Last edited: February 14, 2005

‘Cairo 52’ Trial Ends; Controversies Go On / Network, October 17, 2001

By Ari Bendersky

SUMMARY: The trial of 52 men accused of engaging in homosexual acts on a riverboat in Cairo last May took some unsettling turns last week.

The case of the "Cairo 52," a group of men accused of engaging in homosexual acts on or near a riverboat in Cairo last May, took some unexpected and surprising turns last week.

At a hearing at Cairo’s High State Security Court on Oct. 10, the defense presented information contradicting police evidence relating to the arrests. According to the International Gay and Lesbian Human Rights Commission (IGLHRC), much of the evidence in the case has been inconsistent from the beginning of the trial, starting with the arrests of the accused.

Police in Cairo claim that, prior to the arrests, they had been surveying the homes of four of the men arrested on the Queen Boat, a floating nightclub on the Nile River. However, the four men in question had provided false names and addresses upon incarceration. The prosecution, upon learning this a few weeks into the case, told the court during the Oct. 10 hearing that the false names were actually the four men’s aliases.

"We have been following this case since its inception, and we discover more inconsistencies and irregularities every day," said Scott Long, IGLHRC’s Program Director. "The evidence in this case just does not add up."

Of the 52 men arrested for committing gay acts or who "looked gay," 19 were arrested away from the boat, some the next day. One man told the court that police arrested him while on a 48-hour leave from military service. This man, who was drunk at the time of his arrest, was to be released by a public prosecutor. However, he landed in jail with the other men arrested on the Queen Boat, according to IGLHRC.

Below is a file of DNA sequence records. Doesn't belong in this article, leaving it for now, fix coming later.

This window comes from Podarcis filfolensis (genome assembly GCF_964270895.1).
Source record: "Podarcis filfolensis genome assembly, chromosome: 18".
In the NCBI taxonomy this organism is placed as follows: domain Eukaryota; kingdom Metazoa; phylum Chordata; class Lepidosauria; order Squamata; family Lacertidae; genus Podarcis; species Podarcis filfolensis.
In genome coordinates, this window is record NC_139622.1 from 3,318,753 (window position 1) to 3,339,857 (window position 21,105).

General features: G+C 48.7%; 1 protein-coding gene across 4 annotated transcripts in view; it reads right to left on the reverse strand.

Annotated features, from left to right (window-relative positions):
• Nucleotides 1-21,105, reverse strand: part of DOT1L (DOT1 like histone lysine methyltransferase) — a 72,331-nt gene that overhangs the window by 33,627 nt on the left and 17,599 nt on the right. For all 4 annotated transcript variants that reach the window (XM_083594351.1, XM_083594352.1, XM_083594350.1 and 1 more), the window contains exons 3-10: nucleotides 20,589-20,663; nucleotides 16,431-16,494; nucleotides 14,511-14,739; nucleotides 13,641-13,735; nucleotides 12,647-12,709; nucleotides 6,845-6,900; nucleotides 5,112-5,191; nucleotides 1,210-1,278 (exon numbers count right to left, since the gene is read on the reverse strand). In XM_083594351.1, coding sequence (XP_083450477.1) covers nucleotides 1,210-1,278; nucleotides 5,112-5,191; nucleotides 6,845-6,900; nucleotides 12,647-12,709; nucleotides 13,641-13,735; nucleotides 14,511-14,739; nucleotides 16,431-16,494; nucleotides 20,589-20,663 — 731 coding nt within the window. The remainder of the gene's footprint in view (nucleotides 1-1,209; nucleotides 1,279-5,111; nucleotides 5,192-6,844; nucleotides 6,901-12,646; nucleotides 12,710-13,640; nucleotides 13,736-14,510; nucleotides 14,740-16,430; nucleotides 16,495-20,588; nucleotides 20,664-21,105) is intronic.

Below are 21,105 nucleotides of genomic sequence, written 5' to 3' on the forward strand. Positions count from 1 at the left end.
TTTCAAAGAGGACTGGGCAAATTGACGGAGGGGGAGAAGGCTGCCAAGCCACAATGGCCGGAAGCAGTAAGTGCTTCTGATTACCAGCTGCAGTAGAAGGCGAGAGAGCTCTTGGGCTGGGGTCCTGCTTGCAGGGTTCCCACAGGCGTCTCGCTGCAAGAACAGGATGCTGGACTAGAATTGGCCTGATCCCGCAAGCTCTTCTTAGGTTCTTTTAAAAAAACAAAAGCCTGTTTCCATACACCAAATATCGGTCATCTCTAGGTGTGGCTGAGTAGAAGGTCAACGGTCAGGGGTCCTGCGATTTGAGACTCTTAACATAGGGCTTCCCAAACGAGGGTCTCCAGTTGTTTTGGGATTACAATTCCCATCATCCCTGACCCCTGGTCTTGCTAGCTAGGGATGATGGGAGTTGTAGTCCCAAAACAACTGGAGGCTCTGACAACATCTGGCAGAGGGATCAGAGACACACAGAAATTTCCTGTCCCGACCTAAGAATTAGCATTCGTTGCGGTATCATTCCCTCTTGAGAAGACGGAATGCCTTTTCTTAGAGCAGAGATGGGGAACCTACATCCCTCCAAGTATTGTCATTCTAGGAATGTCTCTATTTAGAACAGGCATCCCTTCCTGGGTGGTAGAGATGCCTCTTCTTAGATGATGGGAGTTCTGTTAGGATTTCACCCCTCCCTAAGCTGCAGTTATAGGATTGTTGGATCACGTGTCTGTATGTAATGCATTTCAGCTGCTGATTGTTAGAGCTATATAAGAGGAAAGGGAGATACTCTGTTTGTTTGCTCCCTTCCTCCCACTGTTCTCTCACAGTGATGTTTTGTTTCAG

Also in question is the membership of Sherif Farhat, the lead defendant in the case, in the Islamic terrorist group Jihad. According to Agence France-Presse, the prosecution accused Farhat of being a terrorist. Farhat’s lawyer argues that his client could not be both a member of Jihad and be gay, since homosexuality is shunned in Islam.

M. Faisal Alam, of the gay muslim group Al-Fatiha, called the "insinuation" that Farhat is a member of the Islamic Jihad "an excuse to justify the trial, especially in light of the new ‘war on terrorism.’"

The judge is scheduled to announce his verdicts on Nov. 14. The men accused in this case could each face up to five years in prison without the possibility of appealing the judge’s ruling.

The emergency state court is notorious for hearing human rights cases where people are put on trial without access to proper legal aid, family or friends, according to Michael Heflin, Director of the Outfront Program, Amnesty International’s gay, lesbian, bisexual and transgender outreach. Amnesty has expressed concern about the trial from the beginning with the feeling that much of the evidence has been fabricated.

"The way these 52 men are being treated [in this court] is not unique. These are serious allegations, and the men are subjected to torture and ill treatment," Heflin said. "Our main view is that if these men are being held on the basis of homosexual activity; the fact they can be put in prison for that is fundamentally wrong."

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